Several months prior to the congress, speculation about him entering the race was rampant, especially after he organized several meetings of the kyai (Moslem leaders and scholars) from the influential Nahdlatul Ulama (NU) faction.

Hamzah, however, has never expressed his wish to be chosen. When pressed for comments on his "possible candidacy" by NU, Hamzah only smiled and replied noncommittally, "Let's leave it to congress and the kyais".

When the kyais eventually favored Matori Abdul Djalil, another NU figure, over him, Hamzah just smiled and said he had never planned to run in the first place.

Born in 1940 in West Kalimantan, Hamzah said he never had any goals but to do his best. "Whatever happens to me, it's the best coming from Allah," he said.

4. Matori Abdul Djalil: During the meeting of some 80 kyais from NU in June in Rembang, Central Java, this outgoing secretary general of PPP became the "star" of the event. With several supporters in tow, the presence of this heavyset man, as he entered the meeting room, was imposing.

And then he knelt and kissed the hands of several of the senior kyais.

"He's our man," said one younger kyais to a reporter.

Matori never formally announced his intention to run but kept on saying he would do whatever the kyais wanted him to do. "To listen is to obey," he said, quoting a Koranic verse.

Born 52 years ago in Sraten, a small village in Central Java, Matori began his political career in several Moslem students' organizations. During the political upheavals in 1965, he was chairman of the Kesatuan Aksi Mahasiswa Indonesia (the Indonesian Students' Action Group) which took to the streets to demonstrate against then president Sukarno.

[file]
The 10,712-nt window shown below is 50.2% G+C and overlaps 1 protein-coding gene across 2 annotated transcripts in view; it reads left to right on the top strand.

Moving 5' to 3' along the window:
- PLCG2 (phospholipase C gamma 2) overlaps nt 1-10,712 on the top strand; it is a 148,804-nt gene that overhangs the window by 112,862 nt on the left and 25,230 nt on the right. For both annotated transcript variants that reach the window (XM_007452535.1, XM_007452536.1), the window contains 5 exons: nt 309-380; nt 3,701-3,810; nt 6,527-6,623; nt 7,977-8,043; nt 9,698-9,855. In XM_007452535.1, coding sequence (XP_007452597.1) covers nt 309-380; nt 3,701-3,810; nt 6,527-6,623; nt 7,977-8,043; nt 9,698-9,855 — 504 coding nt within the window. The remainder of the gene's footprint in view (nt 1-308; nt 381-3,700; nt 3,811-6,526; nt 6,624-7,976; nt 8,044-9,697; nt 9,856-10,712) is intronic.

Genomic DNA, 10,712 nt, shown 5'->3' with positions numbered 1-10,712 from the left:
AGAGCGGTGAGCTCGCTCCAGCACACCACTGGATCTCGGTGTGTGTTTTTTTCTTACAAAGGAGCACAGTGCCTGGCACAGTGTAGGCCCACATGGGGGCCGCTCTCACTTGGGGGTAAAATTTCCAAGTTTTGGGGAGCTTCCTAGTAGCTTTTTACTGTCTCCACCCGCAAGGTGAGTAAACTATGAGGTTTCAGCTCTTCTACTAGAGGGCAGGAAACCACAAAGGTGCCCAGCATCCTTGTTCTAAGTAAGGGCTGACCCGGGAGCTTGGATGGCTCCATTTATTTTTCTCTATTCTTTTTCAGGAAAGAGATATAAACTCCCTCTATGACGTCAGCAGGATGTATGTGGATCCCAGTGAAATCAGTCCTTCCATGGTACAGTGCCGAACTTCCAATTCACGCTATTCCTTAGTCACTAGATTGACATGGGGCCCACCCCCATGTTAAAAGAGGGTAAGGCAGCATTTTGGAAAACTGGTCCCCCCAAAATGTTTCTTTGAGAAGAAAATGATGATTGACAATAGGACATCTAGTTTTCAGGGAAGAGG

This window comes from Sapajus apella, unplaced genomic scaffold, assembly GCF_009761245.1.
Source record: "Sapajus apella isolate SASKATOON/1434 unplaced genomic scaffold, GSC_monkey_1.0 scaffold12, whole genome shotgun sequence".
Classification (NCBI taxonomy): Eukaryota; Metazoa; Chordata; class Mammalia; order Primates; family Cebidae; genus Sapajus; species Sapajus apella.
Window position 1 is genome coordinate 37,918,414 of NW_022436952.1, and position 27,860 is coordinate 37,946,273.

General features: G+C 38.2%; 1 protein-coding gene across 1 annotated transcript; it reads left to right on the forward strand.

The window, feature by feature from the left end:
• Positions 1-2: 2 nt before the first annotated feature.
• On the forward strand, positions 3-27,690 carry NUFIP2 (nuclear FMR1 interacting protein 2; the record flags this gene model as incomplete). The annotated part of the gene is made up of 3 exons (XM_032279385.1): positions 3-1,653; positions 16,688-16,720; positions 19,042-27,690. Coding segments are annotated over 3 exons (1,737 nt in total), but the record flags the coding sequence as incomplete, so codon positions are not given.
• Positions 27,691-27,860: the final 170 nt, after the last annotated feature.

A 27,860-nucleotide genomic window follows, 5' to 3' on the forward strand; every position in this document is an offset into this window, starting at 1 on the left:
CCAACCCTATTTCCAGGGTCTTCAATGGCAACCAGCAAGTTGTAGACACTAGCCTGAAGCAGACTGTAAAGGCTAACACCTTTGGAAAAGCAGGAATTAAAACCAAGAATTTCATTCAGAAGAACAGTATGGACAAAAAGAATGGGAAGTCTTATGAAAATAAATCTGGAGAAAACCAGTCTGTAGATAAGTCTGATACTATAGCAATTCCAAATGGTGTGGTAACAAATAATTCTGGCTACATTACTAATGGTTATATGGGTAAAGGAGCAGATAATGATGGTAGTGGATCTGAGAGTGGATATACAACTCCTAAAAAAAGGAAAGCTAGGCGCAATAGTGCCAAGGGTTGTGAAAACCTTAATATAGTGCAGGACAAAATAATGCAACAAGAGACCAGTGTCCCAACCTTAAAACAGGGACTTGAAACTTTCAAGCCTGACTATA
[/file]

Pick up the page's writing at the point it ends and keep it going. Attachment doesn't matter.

He built his career in PPP from what he called "the lowest rung of party leadership."

5. Sri Bintang Pamungkas: Bintang, who holds a doctoral degree in economics from the University of Iowa, has spent the last several years airing his view of democratization in the country. With his sharp criticism against the establishment and government officials, he quickly became an idol for many young people.

Born in 1945 in Tulung Agung, East Java, Bintang is a member of the expert board of the influential Association of Indonesian Moslem Intellectuals (ICMI).

He was recruited by PPP and posted to the House two years ago and has since become known as a "vocal" or outspoken legislator.

Despite his relative lack of political experience, Bintang vowed to lead PPP and turn it into a more "Islamist" party.

6. H.M. Dault: Dault is until now a virtual unknown in PPP circles. This latecomer was a former prosecutor in the Attorney General's office who "lost" his job after he boldly declared during the 1977 general elections that he chose PPP for his political aspirations. Then, and even now, the tacit understanding is that every civil servant must choose the ruling Golkar functional group.

Dault later established a law firm and made a name for himself when he joined a team of lawyers defending H.M. Sanusi, a former minister who was accused of involvement in a 1984 bombing of two bank offices. His activities in PPP were not widely known, but he suddenly became an alternative in the battle for the PPP's top post, with nominations from the Muslimin Indonesia faction. (swe)